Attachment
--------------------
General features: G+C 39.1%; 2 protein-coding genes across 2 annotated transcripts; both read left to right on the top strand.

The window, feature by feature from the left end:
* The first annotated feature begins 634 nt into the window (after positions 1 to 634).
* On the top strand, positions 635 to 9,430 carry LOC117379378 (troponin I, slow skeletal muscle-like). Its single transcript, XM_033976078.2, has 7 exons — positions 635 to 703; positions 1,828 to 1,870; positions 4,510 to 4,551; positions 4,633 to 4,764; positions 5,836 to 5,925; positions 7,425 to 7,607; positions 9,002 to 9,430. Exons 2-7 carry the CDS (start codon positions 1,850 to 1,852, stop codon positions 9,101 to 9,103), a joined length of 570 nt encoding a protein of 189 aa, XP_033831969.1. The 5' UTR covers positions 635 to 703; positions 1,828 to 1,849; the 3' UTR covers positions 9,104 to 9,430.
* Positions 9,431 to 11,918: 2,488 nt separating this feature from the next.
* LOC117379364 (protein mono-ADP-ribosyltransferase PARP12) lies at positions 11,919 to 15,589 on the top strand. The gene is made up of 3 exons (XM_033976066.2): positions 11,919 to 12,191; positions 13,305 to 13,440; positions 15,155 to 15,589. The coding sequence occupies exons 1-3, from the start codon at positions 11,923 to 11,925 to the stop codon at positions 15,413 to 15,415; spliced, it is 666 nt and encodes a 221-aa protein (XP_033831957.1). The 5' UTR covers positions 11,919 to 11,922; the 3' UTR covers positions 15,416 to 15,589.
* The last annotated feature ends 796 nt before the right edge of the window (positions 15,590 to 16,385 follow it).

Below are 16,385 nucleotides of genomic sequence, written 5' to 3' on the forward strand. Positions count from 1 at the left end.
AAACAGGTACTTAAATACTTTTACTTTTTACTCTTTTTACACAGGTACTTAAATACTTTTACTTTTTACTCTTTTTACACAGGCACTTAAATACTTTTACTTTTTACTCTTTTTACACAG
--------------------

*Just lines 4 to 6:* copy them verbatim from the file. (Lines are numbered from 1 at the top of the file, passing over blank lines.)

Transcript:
* On the top strand, positions 635 to 9,430 carry LOC117379378 (troponin I, slow skeletal muscle-like). Its single transcript, XM_033976078.2, has 7 exons — positions 635 to 703; positions 1,828 to 1,870; positions 4,510 to 4,551; positions 4,633 to 4,764; positions 5,836 to 5,925; positions 7,425 to 7,607; positions 9,002 to 9,430. Exons 2-7 carry the CDS (start codon positions 1,850 to 1,852, stop codon positions 9,101 to 9,103), a joined length of 570 nt encoding a protein of 189 aa, XP_033831969.1. The 5' UTR covers positions 635 to 703; positions 1,828 to 1,849; the 3' UTR covers positions 9,104 to 9,430.
* Positions 9,431 to 11,918: 2,488 nt separating this feature from the next.
* LOC117379364 (protein mono-ADP-ribosyltransferase PARP12) lies at positions 11,919 to 15,589 on the top strand. The gene is made up of 3 exons (XM_033976066.2): positions 11,919 to 12,191; positions 13,305 to 13,440; positions 15,155 to 15,589. The coding sequence occupies exons 1-3, from the start codon at positions 11,923 to 11,925 to the stop codon at positions 15,413 to 15,415; spliced, it is 666 nt and encodes a 221-aa protein (XP_033831957.1). The 5' UTR covers positions 11,919 to 11,922; the 3' UTR covers positions 15,416 to 15,589.